Narcolepsy is a chronic neurological disorder involving the loss of the brain's ability to regulate sleep-wake cycles. Symptoms include excessive daytime sleepiness, comparable to how people who do not have narcolepsy feel after 24–48 hours of sleep deprivation, as well as disturbed sleep which often is confused with insomnia. Another common symptom of narcolepsy is cataplexy, a sudden and transient episode of muscle weakness accompanied by full conscious awareness, typically (though not necessarily) triggered by emotions such as laughing, crying, terror, etc. affecting roughly 70% of people who have narcolepsy.
The system which regulates sleep, arousal, and transitions between these states in humans is composed of three interconnected subsystems: the orexin projections from the lateral hypothalamus, the reticular activating system, and the ventrolateral preoptic nucleus. In narcoleptic individuals, these systems are all associated with impairments due to a greatly reduced number of hypothalamic orexin projection neurons and significantly fewer orexin neuropeptides in cerebrospinal fluid and neural tissue, compared to non-narcoleptic individuals. Those with narcolepsy generally experience the REM stage of sleep within five minutes of falling asleep, while people who do not have narcolepsy (unless they are significantly sleep deprived) do not experience REM until after a period of slow-wave sleep, which lasts for about the first hour or so of a sleep cycle.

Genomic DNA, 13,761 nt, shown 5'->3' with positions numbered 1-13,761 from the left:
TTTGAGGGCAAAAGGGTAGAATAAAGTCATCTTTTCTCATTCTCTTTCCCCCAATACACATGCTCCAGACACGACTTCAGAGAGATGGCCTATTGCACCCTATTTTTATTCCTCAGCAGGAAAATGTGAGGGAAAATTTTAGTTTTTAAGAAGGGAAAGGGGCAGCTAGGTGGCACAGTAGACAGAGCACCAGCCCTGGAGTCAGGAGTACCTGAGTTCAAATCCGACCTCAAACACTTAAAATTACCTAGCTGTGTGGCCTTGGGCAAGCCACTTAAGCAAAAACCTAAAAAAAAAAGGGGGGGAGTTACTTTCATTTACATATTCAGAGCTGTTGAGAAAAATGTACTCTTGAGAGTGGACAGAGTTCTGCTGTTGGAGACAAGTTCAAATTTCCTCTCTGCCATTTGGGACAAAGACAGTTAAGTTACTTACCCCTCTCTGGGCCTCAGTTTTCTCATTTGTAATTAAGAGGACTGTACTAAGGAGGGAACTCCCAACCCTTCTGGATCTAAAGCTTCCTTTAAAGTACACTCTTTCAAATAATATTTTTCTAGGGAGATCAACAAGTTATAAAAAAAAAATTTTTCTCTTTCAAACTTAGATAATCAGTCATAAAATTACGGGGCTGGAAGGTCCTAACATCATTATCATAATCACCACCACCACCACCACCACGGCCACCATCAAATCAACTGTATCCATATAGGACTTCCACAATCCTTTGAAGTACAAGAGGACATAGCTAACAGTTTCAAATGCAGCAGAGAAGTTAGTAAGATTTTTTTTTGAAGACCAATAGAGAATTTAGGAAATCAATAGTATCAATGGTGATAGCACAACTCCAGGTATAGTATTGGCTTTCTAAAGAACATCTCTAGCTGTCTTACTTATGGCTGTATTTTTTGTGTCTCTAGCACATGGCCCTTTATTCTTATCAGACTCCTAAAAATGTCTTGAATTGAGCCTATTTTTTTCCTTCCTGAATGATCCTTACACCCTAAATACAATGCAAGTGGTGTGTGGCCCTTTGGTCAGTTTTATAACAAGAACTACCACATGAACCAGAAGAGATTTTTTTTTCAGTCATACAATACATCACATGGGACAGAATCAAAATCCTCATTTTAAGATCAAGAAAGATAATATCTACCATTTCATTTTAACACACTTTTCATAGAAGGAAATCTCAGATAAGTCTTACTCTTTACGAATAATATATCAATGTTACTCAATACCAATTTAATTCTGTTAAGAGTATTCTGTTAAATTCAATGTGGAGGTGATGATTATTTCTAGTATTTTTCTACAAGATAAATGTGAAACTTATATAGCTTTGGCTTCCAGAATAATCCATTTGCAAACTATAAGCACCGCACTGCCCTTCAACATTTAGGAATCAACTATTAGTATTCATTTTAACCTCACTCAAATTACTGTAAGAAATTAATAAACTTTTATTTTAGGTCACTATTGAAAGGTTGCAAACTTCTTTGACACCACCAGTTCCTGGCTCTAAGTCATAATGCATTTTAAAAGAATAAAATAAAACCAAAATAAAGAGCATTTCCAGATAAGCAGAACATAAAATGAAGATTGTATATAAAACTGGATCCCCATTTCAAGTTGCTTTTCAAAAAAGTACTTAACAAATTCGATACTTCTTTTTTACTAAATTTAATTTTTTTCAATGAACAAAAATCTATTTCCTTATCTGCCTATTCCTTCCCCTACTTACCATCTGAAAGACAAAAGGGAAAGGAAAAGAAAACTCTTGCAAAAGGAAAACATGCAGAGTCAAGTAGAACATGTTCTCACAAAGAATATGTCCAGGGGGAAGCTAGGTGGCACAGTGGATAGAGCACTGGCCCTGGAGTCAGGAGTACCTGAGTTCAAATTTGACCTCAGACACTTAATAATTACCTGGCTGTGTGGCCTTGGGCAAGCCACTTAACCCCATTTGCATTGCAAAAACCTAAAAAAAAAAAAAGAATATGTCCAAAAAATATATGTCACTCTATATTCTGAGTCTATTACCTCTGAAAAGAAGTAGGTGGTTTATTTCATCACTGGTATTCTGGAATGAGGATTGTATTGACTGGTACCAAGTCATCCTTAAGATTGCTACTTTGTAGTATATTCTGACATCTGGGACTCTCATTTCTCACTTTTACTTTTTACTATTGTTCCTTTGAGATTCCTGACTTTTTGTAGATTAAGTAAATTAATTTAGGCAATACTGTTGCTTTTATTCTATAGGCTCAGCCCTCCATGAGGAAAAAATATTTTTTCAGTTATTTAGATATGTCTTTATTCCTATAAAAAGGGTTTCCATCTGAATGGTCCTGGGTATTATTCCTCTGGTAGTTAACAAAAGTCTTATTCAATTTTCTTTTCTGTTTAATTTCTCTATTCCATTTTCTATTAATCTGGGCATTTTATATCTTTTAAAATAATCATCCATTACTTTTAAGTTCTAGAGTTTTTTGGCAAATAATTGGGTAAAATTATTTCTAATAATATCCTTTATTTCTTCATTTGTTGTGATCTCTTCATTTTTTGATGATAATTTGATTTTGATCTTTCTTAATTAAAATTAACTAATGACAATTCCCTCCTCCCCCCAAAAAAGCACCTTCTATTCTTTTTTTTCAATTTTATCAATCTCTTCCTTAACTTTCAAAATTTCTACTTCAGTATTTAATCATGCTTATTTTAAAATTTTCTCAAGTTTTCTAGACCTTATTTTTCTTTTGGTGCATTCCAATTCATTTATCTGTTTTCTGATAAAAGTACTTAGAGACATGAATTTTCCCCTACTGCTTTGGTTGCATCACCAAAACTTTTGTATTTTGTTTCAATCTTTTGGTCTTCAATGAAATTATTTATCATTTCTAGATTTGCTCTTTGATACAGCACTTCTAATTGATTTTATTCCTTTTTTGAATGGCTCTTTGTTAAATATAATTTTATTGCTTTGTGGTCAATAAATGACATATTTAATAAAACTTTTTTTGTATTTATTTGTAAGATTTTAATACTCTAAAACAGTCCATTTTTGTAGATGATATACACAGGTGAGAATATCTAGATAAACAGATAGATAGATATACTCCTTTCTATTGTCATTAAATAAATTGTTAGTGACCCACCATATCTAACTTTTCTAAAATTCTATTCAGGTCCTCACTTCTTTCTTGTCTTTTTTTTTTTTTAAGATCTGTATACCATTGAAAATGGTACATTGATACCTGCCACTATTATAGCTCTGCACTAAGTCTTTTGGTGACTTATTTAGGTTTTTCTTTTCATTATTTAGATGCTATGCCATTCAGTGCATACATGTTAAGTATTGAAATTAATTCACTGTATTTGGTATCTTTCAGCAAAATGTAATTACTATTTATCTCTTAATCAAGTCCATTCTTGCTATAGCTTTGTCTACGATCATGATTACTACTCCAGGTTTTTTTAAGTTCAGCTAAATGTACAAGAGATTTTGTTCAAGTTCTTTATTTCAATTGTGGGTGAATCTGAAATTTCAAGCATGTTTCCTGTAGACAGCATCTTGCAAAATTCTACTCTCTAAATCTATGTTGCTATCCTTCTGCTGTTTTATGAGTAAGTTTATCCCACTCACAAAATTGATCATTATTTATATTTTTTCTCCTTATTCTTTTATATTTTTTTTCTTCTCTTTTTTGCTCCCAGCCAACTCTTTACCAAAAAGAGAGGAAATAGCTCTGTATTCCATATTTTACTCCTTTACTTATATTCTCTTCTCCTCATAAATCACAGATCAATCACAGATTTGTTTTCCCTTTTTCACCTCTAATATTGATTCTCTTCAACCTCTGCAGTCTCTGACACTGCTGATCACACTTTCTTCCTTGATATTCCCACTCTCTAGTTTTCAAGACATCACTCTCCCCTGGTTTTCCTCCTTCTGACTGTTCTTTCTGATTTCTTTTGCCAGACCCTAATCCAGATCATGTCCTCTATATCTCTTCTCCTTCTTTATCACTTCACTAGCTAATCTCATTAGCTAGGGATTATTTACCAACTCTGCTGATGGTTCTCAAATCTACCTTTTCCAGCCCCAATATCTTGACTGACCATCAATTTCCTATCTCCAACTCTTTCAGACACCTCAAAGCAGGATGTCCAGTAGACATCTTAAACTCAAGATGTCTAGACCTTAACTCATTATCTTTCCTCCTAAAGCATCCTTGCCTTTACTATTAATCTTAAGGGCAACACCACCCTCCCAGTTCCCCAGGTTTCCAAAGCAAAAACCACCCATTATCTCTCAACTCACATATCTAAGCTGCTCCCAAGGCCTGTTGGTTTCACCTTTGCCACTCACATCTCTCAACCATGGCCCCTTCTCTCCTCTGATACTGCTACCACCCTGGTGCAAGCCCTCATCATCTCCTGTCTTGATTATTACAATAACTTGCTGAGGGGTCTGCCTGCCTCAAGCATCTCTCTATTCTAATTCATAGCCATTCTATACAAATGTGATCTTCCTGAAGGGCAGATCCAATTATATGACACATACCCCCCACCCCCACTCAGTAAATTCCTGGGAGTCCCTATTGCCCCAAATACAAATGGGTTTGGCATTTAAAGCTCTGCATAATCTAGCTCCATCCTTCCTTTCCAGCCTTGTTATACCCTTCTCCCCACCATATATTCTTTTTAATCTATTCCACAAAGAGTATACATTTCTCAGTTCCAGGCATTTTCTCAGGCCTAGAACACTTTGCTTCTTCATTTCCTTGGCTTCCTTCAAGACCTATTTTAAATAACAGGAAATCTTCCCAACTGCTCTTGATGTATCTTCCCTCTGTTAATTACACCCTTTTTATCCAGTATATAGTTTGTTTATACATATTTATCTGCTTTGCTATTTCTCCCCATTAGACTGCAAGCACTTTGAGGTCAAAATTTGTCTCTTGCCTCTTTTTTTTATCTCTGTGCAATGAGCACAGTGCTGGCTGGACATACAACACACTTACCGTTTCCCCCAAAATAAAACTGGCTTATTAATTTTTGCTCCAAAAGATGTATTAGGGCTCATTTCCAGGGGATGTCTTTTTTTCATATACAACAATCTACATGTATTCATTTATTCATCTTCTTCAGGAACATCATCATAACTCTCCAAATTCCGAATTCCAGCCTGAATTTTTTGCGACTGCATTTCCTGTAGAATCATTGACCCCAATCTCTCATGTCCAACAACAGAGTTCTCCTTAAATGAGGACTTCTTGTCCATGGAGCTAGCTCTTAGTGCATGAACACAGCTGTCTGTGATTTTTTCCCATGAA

It is most common between ages 40 and 50 and may decline after age 60. The term narcolepsy derives from the French wordnarcolepsie created by the French physician Jean-Baptiste-Édouard Gélineau by combining the Greek ????? (narke, "numbness" or "stupor"), and ????? (lepsis), "attack" or "seizure".
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http://www.hindawi.com/journals/sd/2014/271802/ lourdes m. delrosso, andrew l. chesson, and romy hoque, “manual characterization of sleep spindle index in patients with narcolepsy and idiopathic hypersomnia,” sleep disorders, vol. 2014, article id 271802, 4 pages, 2014. doi:10.1155/2014/271802
http://www.hindawi.com/journals/ije/2010/519607/ hermann l. müller, “increased daytime sleepiness in patients with childhood craniopharyngioma and hypothalamic tumor involvement: review of the literature and perspectives,” international journal of endocrinology, vol. 2010, article id 519607, 7 pages, 2010. doi:10.1155/2010/519607